Latinx Heritage Sites

4 National Latinx Heritage Sites You Should Know About

History survives because we talk about it, learn from it, and pass it on. Latinx history is often omitted from what we learn in history classes in the United States. While that is something that has to be remedied, we are also in danger of losing physical pieces of our past. Historic landmarks, monuments, and Latinx heritage sites, such as Chepa’s Park, “California’s oldest Mexican-American neighborhood,” and Fefa’s Market, the “South Providence’s first Dominican bodega” are in danger of eventually deteriorating into only memories if federal protection isn’t granted.

Luckily, Latino Heritage Scholars is pushing to preserve Chepa’s Park, Fefa’s Market, and five other Latinx heritage sites. Manual Galaviz, co-author of Latino Heritage Scholars’ Place, Story, and Culture: An Inclusive Approach to Preserving Latino Heritage Sites, stated:

“We must ensure that these places are federally protected through the National Registry of Historic Sites, Traditional Cultural Properties, and National Parks and Monuments, through the Antiquities Act, to ensure future generations can visit these places and learn about them.”

While we wait for seven important Latinx places to be protected and preserved, we should know about those spots that have already been deemed important and are under the protection of the United States government. The following four places are listed as American Latino Heritage sites via the National Park Service.

Cesar Chavez National Monument, Keene, California

Cesar Chavez is a legend; a Chicano who stood up for farmworkers rights in California. Today, you can visit the Cesar Chavez National Monument, located at the activist’s Nuestra Señora Reina de la Paz estate in Keene, California. The property consists of “memorial gardens (containing the graves of Cesar Chavez and Helen Chavez), a visitor center, licensing office and sprawling conference and education center,” and includes The Forty Acres, where the former headquarters of the United Farm Workers of America was located.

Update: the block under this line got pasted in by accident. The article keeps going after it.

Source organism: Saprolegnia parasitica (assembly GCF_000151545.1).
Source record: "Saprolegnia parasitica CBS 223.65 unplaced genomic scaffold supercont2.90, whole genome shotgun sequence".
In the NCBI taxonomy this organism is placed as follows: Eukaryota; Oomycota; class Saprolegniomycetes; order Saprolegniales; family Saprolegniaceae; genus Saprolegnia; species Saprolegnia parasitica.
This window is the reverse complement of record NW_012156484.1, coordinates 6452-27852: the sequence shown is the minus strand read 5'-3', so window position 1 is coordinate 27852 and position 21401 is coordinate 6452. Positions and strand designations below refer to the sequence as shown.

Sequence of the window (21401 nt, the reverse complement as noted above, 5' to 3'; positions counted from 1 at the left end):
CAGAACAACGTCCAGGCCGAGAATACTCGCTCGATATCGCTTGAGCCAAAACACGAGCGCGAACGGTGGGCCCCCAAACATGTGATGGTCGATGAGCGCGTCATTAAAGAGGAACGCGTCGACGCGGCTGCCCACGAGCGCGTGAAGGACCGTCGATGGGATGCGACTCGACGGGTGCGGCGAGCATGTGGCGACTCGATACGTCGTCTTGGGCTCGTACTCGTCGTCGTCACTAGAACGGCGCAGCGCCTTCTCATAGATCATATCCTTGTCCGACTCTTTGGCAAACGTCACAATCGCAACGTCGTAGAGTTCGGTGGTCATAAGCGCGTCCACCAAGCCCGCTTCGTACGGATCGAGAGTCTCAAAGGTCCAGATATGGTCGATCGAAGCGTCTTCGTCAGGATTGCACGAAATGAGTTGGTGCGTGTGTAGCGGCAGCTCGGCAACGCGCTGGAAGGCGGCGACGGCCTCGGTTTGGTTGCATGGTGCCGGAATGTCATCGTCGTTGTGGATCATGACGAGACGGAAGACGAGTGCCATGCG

Casa Dra. Concha Melendez Ramirez, San Juan, Puerto Rico
Latinx Heritage Sites

Caleb Pomeroy/Wikipedia

In Puerto Rico, you’ll find several heritage sites, including the home of Dr. Concha Melendez Ramirez, located at 1400 Vilá Mayo, in San Juan. Melendez Ramirez was a prominent literary critic and part of the Generación del Treinta (Generation of 1930). She lived at this house for 43 years, from 1943 to 1983 (her death).

Ybor City Historic District, Tampa, Florida

In Tampa, Florida, an entire Latinx district of 956 historic buildings is protected–the Ybor City Historic District. The former “Cigar Capital of the World,” Ybor City was founded in 1885 by Spanish businessman Vicente Martinez-Ybor, who wanted a new location for his cigar factory, which had been originally moved from Cuba. The community was made up of Spanish, Cuban, and Italian workers, who also lived in the houses in Ybor City. Today, you can see old cigar factory buildings and beautiful old architecture, visit The RITZ Ybor (formerly the Rivoli Theatre), eat at the historic Columbia restaurant (Florida’s oldest restaurant and the world’s largest Spanish restaurant), and more.

Santa Fe National Historic Trail, New Mexico, Colorado, Kansas, Oklahoma, Missouri


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Una publicación compartida por Mark Carrara (@nmmarkstravels)

From 1821 to 1846 (the year the Mexican-American War began), the Santa Fe Trail served as a commercial highway, between New Mexico and Missouri (about 900 miles long), for both American and Mexican traders. The trail continued to be a route for hauling freight through New Mexico, Colorado, Kansas, Oklahoma, and Missouri until 1880, when trains replaced wagons and stagecoaches. The Santa Fe Trail is a historic part of Mexican history in the U.S. (celebrating its 200th anniversary this year), as well as being part of the country’s expansion westward.

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V. Alexandra de F. Szoenyi is a writer at BoldLatina, Refinery29,, and Mission Local. Her work focuses primarily on fashion, beauty, and Latinx culture. She has also written on San Francisco for a number of publications including the San Francisco Examiner, Bob Cut Mag, 7x7, and The Bold Italic. Alex recently co-founded the Latina Writers community.